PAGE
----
As the fall semester comes to a close, students have no choice but to face the inevitable and upcoming stress caused by finals.
The event took place around the fountain outside of Brotman Hall and required efforts from the project, Counseling and Psychological Services, Active Minds Club and the Women’s and Gender Equity Center.
“We strategically planned this right before finals so that students could take home these stress management techniques,” said Janette Iniguez, the development coordinator and peer advocate for Project OCEAN. “We want to remind students that self-care is always important, and to not forget that they still need to focus on themselves and not just exams.”
The campus organizations set up booths that circled around the fountain and included coloring and writing activities to help with body positivity, as well as making stress balls and a lounge area with blow-up chairs and lively music.
“We were just walking past, and I saw the [counseling and psychological services] booth and we were actually just talking about it because I didn’t know what it was, so I think it was put here for us,” said Ky Duvenary, a freshman pre-English major. “I’m hoping these activities can help me gain more self-confidence and reevaluate what I think about myself.”
Free granola bars and water that came with recipes and tips for adding fruits and vegetables into students’ diets were provided to those attending. According to Danny Alderete, a peer advocate for the project, this was to encourage the student body to take advantage of resources such as the Basic Needs Program, which helps students get access to free food.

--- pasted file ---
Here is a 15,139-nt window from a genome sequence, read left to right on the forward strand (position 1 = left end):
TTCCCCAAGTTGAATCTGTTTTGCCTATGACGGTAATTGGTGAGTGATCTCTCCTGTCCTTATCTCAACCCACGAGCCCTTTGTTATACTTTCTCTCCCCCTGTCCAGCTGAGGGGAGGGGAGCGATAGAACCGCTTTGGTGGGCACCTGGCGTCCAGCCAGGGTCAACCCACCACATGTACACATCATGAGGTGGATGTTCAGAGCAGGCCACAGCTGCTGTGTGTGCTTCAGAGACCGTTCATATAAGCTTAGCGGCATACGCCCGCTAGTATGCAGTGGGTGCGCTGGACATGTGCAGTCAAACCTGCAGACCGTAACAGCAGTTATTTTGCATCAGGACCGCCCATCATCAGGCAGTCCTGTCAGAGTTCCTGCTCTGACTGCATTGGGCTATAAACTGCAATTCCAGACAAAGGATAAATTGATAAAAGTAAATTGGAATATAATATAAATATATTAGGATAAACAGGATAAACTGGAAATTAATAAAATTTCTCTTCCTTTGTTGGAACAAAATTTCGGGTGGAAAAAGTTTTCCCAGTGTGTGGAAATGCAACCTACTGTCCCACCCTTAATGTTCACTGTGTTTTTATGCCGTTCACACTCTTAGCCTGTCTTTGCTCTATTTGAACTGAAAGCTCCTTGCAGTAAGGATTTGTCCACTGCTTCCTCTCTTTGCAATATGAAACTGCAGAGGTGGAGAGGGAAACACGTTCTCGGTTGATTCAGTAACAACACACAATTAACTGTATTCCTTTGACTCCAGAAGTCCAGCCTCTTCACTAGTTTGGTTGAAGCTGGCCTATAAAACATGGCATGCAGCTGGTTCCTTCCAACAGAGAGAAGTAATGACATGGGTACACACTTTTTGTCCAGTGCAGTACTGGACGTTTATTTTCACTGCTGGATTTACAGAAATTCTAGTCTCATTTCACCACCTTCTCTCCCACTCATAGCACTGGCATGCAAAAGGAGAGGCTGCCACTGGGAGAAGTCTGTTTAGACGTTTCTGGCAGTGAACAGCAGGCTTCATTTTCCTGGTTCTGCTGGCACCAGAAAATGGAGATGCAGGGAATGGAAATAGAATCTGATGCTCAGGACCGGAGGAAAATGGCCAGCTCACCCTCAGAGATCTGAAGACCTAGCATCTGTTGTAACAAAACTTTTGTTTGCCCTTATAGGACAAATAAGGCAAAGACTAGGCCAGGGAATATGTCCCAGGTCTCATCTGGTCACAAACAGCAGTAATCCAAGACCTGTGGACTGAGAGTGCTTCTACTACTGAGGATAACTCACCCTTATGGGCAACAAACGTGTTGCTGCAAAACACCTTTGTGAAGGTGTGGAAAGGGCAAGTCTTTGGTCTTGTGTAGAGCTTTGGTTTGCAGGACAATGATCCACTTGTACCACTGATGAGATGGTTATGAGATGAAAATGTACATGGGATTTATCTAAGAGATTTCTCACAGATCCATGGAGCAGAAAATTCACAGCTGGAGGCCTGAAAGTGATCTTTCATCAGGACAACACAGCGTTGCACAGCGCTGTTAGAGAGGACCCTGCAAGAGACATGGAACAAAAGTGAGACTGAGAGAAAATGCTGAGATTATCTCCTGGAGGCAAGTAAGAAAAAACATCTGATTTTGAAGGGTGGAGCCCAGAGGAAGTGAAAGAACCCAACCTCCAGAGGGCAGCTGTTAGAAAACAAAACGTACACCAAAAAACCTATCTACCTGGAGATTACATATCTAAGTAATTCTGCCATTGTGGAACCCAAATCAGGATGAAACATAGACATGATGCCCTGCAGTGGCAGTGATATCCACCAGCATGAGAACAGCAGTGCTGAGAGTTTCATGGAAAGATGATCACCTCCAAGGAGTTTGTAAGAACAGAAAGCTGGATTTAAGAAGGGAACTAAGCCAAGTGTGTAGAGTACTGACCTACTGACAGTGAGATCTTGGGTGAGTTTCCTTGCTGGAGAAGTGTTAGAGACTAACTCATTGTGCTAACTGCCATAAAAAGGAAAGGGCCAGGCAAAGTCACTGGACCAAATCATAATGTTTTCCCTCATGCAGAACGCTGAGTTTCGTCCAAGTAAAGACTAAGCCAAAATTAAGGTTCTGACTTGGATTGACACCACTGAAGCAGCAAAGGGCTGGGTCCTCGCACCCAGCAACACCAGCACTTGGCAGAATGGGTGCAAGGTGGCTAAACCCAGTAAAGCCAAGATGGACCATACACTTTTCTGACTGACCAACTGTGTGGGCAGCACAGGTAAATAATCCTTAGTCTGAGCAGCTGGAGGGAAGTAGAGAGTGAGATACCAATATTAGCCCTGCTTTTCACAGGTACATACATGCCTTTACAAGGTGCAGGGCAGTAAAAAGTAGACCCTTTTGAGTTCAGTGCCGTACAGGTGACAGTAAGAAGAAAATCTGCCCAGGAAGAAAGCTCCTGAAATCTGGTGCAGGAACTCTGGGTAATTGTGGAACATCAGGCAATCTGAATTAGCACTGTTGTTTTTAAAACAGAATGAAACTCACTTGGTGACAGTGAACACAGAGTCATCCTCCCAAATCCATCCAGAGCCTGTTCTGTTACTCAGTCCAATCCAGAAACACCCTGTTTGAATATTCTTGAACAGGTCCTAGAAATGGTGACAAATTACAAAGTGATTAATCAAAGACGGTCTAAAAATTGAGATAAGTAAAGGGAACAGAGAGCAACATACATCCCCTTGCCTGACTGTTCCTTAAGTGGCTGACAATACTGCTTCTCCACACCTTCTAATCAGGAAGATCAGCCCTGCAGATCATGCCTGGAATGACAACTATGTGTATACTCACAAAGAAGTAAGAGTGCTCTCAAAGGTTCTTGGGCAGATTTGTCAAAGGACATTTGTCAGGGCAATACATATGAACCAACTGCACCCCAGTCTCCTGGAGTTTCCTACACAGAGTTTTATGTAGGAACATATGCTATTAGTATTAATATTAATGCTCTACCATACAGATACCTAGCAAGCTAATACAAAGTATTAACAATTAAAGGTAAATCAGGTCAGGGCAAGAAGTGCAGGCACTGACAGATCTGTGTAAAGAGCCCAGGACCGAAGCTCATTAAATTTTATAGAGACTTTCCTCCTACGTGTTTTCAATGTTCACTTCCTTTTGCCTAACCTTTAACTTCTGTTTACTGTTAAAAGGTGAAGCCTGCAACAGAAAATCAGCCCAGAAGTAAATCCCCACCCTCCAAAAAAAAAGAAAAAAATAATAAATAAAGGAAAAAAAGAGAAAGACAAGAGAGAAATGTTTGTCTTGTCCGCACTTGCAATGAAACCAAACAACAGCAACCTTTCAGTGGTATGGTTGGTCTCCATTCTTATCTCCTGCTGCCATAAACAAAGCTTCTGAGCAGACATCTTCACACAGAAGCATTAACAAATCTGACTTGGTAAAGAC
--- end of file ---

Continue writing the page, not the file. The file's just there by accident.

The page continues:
“Coming from research, one of the main things we know is that there are high anxiety levels and suicide rates on college campuses,” said Alderete, a senior human development major. “The main reason we started this event was so that we could help students right before finals, so they have some tools, like breathing techniques, that they can use during those stressful times.”
Alderete emphasized the importance of self-care for college students as they juggle many aspects such as school, work, family-time and social relationships.
“When we do not practice self-care, then we can start to burn out and feel overwhelmed and we are not able to concentrate and it can affect our studies and life quality in general,” Alderete said. “We want students to know that it is ok to not be ok and that making time for yourself is necessary for one’s well-being.”
The program is funded through Student Affairs and its activities are “designed to strengthen and fill gaps in existing services to ‘expand the safety net’ for students vulnerable to mental health crises,” according to the website.
“I think it’s really important because I know some ethnicities don’t bring up mental illnesses, especially in certain generations,” Alex Clara, a senior fashion merchandising student said. “It’s also good for people to be able to reach out to [counseling and psychological services] because it’s a place that people can go on their own to get counseling, and to see that it is okay.”